Results from a Phase I clinical trial have shown the investigational mAb114 solution to be safe in the treatment of Ebola.
The trial was launched in May last year at the National Institutes of Health (NIH) Clinical Center in Bethesda, Maryland, US.
NIH unit National Institute of Allergy and Infectious Diseases (NIAID) Vaccine Research Center (VRC) conducted and sponsored the trial.
NIAID VRC's single monoclonal antibody mAb114 was also found to be well-tolerated and easy to administer.
The Phase I trial enrolled 18 healthy adults who received a single intravenous infusion of mAb114 for around 30 minutes.
Three of the subjects received a 5mg/kg dose, while five received a 25mg/kg and ten participants received a 50mg/kg dose of mAb114.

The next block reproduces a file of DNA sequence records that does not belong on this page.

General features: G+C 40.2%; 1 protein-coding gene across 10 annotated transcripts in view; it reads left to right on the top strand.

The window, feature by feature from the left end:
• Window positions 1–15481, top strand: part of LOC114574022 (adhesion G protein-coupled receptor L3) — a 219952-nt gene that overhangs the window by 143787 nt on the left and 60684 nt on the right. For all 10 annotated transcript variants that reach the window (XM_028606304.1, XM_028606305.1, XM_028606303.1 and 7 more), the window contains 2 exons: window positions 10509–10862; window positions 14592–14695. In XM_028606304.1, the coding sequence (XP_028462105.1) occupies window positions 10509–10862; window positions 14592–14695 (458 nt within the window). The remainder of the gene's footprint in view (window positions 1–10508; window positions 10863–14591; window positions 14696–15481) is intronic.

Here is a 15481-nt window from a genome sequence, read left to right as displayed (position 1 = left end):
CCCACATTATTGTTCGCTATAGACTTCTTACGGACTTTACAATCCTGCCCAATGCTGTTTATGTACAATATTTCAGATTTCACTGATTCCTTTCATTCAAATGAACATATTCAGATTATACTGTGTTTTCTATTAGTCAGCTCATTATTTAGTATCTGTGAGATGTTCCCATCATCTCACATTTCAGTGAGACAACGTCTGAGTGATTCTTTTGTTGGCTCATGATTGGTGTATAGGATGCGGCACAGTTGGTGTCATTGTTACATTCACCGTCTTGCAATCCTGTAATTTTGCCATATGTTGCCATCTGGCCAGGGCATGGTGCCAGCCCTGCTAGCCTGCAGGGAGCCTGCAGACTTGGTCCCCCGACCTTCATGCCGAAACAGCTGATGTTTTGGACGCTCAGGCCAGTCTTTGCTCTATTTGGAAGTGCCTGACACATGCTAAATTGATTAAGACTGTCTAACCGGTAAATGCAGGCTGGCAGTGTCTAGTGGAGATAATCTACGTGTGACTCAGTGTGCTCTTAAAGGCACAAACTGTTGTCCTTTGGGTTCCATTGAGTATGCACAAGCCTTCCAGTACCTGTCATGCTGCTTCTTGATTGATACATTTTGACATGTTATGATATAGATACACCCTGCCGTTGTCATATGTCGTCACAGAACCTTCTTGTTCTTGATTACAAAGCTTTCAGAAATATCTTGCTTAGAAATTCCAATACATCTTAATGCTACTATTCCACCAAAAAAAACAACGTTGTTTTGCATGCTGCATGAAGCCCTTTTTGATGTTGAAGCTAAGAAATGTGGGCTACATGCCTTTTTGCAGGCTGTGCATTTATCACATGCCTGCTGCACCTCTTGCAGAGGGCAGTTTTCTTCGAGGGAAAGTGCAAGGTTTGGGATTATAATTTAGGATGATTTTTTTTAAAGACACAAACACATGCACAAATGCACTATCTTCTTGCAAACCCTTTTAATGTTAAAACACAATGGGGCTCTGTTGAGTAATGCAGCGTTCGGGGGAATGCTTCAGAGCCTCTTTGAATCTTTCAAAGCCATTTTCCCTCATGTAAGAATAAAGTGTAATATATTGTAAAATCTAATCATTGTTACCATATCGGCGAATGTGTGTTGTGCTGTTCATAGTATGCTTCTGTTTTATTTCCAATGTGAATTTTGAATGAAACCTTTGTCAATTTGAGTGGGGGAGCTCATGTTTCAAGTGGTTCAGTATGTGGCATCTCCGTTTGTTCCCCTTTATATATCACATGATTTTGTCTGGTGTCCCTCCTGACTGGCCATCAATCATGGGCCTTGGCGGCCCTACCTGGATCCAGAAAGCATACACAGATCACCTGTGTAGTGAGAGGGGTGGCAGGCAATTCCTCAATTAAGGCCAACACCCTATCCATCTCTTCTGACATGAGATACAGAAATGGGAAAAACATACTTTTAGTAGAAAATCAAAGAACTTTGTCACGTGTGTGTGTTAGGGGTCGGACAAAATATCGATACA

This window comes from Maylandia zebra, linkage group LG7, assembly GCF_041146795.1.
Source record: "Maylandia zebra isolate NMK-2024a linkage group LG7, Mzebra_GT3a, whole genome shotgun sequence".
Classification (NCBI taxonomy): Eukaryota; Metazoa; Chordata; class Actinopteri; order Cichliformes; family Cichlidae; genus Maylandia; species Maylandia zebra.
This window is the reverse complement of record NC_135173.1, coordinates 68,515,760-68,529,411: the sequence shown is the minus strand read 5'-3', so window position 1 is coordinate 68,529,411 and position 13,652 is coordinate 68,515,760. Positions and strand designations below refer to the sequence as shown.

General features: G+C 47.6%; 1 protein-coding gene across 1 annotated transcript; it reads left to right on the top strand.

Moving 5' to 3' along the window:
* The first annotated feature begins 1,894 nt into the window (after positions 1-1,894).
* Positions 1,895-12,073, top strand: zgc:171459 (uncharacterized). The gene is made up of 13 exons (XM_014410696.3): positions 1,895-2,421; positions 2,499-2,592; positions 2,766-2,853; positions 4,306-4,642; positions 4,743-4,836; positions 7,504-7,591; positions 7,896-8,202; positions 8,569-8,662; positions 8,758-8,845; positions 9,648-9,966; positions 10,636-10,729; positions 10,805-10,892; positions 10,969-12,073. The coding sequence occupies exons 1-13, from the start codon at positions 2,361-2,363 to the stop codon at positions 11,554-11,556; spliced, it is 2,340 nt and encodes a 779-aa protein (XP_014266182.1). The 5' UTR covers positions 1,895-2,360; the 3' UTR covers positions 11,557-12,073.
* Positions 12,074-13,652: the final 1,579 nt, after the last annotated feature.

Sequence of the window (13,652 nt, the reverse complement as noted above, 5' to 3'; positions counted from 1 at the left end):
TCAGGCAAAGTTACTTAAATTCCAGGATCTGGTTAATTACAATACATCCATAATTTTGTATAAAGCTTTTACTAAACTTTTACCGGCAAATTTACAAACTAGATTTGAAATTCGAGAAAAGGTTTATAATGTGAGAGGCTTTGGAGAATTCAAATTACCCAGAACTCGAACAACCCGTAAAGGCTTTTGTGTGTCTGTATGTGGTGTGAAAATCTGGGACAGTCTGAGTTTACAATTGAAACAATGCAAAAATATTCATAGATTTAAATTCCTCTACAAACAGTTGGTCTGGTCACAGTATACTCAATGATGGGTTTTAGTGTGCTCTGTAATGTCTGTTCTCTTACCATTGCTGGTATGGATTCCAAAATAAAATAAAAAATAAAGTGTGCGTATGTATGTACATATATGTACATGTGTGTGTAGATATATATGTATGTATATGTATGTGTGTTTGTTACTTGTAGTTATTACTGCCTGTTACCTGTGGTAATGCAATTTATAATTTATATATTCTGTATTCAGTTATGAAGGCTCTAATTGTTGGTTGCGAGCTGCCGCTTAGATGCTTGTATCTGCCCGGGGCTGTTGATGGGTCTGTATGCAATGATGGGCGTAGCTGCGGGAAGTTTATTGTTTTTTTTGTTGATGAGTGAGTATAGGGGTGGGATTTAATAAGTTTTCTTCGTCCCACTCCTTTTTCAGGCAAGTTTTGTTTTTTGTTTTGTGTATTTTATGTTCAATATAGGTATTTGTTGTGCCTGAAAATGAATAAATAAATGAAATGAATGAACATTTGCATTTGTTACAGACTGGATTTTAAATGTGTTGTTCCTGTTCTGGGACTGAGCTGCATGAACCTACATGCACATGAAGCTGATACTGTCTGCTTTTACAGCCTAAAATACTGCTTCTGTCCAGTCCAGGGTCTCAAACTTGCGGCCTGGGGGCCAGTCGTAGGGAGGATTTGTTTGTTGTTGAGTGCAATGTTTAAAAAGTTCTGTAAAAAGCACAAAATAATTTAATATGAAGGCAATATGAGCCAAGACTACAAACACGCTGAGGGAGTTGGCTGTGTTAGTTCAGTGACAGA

All infusions were reported to be well-tolerated. Four participants experienced mild side effects, including discomfort, muscle or joint pain, headache, nausea, and chills in the three days after the infusion.
The results also demonstrated relatively uniform levels of absorption, distribution, and elimination of mAb114.
NIH in a statement said: “The investigational treatment is currently being offered to Ebola patients in the Democratic Republic of the Congo (DRC) under compassionate use and as part of a Phase II/III clinical trial of multiple investigational treatments.
“mAb114, a single monoclonal antibody, binds to the core receptor binding domain of the Zaire ebolavirus surface protein, preventing the virus from infecting human cells.
“Scientists isolated the antibody from a human survivor of the 1995 Ebola outbreak in Kikwit, DRC.”
NIAID VRC is also planning to begin a Phase I trial of mAb114 for the treatment of Ebola in Africa.